Gross Domestic Product of United Kingdom

It is computed as the difference between exports and imports. In order to stimulate the economy policy makers employ either fiscal or monetary policies to affect macroeconomic variables. For instance, a decrease in interest rate can boost investment and increase the level of GDP. The current situation of UK is a very common trend in every major economy. After skyrocketing mounts in output levels, growth to start to taper off and enter a showdown. The role of policy makers during this stage cannot be overstated. In order to stimulate the economy, macroeconomic variables are regulated. However, as economics is a social science and policy makers are constrained in analyzing the effects of policies in ceteris paribus, it becomes important that they fully asses the economic repercussions of their implementations.
This paper will look at the economic performance of the United Kingdom by looking at the recent historical value of GDP. The first part will discuss the behavior of GDP from 1990-2005 and determine the trends underlying this behavior. This report will also try to explain the growth or reduction in GDP by looking at the individual components of GDP. Then, it will discuss the fiscal and monetary policy of UK as well as suggest recommendation to further enhance the performance of the economy.
Figure 1 shows the GDP of United Kingdom from …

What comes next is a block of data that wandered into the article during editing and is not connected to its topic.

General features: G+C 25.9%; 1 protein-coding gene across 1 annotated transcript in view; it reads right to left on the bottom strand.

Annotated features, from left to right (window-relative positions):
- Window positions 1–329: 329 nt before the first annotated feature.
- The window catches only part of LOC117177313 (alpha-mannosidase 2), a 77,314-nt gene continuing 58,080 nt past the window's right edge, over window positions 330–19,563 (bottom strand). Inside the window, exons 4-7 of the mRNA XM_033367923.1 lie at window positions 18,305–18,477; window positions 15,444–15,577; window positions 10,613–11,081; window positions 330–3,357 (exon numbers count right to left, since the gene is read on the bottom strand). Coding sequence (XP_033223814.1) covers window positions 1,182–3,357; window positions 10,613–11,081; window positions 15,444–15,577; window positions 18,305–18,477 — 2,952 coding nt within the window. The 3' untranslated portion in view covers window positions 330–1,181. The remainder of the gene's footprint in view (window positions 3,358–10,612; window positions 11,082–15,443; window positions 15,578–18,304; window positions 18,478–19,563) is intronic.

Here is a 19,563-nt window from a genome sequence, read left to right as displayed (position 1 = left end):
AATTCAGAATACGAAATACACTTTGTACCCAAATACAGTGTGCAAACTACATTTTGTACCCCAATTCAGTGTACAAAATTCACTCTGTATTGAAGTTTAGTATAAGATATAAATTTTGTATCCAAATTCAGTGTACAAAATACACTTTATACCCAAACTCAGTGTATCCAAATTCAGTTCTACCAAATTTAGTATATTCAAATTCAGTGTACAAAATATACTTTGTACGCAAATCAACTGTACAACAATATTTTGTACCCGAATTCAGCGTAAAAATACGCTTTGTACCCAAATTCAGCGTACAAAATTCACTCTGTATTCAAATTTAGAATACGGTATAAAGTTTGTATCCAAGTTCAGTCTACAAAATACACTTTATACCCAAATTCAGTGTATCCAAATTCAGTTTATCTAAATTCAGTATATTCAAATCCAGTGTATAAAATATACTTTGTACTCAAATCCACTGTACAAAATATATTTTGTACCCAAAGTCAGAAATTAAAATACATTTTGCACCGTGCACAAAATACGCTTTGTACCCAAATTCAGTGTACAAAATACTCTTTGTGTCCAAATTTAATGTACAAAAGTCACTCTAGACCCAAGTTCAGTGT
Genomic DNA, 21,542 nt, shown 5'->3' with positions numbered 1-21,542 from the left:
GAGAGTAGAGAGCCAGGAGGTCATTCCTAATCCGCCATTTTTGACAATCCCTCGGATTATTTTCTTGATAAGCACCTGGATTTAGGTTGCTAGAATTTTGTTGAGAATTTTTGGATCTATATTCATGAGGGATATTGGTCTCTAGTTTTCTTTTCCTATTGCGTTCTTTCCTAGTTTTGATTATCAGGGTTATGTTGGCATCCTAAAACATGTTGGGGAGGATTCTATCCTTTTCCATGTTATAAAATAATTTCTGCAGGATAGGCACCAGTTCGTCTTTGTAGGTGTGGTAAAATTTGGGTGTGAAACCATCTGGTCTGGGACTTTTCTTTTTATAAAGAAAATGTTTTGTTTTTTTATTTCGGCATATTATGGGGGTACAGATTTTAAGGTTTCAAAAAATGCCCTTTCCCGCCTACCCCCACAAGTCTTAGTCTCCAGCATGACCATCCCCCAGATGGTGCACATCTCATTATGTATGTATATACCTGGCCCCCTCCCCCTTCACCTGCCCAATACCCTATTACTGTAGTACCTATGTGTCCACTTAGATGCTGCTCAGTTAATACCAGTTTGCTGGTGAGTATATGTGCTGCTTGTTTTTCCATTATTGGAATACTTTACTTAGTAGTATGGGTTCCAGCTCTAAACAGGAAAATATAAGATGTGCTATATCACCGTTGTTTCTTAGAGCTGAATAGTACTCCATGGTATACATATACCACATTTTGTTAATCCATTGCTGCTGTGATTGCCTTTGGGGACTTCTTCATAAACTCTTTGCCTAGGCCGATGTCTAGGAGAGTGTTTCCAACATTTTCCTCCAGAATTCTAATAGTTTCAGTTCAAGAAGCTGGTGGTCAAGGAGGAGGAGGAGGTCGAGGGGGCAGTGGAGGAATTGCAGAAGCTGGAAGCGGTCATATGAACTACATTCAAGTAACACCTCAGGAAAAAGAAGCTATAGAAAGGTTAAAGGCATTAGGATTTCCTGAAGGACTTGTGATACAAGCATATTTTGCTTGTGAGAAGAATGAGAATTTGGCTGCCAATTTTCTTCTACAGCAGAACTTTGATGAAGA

GDP in constant prices is used following the rationale that it is a more accurate indicator of the real performance of the country. As opposed to measuring GDP in current prices, it relates a realistic situation as it is tied around a base year. The growth rates of GDP in the aforementioned years are also shown in order to describe the behavior of GDP.
During 2005, UK reports a 1131.21 billion in GDP, rising by 1.9 percent from the 2004 level and 37 percent relative to the 1990 level. On the average, the economy is expanding at a relatively slow pace of 2.48 percent annually. Sustained growth in GDP is evidenced by the upward trend in the value of output produced.
Looking at the growth rates plotted in the other axis, we can see the volatile behavior of GDP with no single trend or pattern. Expansions of output are often followed by troughs which indicate slower growths. In general, we can see positive growth rates with the exception of 1991, when GDP posted a contraction of 1.49 percent. We should also note that since 1993, UK recorded more than 2 percent growth but slowed down in 2005 as it was only able to increase by 1.9 percent. The paper will then conclude with its findings to alleviate the gap in potential and actual output levels.
Figure 1
Source: International Monetary Fund World Economic Outlook Database, 2005
Actual and Potential GDP
Figure 2 shows the output gap in percent of potential GDP for UK from 1990-2005. At the start of 1990, we can see that the GDP of UK is relatively much higher than its potential GDP evidenced by the positive ratio. In fact, the ratio reached 1.5 which means that UK is producing 50 percent more than its potential GDP. However, this positive ratio had taken a different course in the following year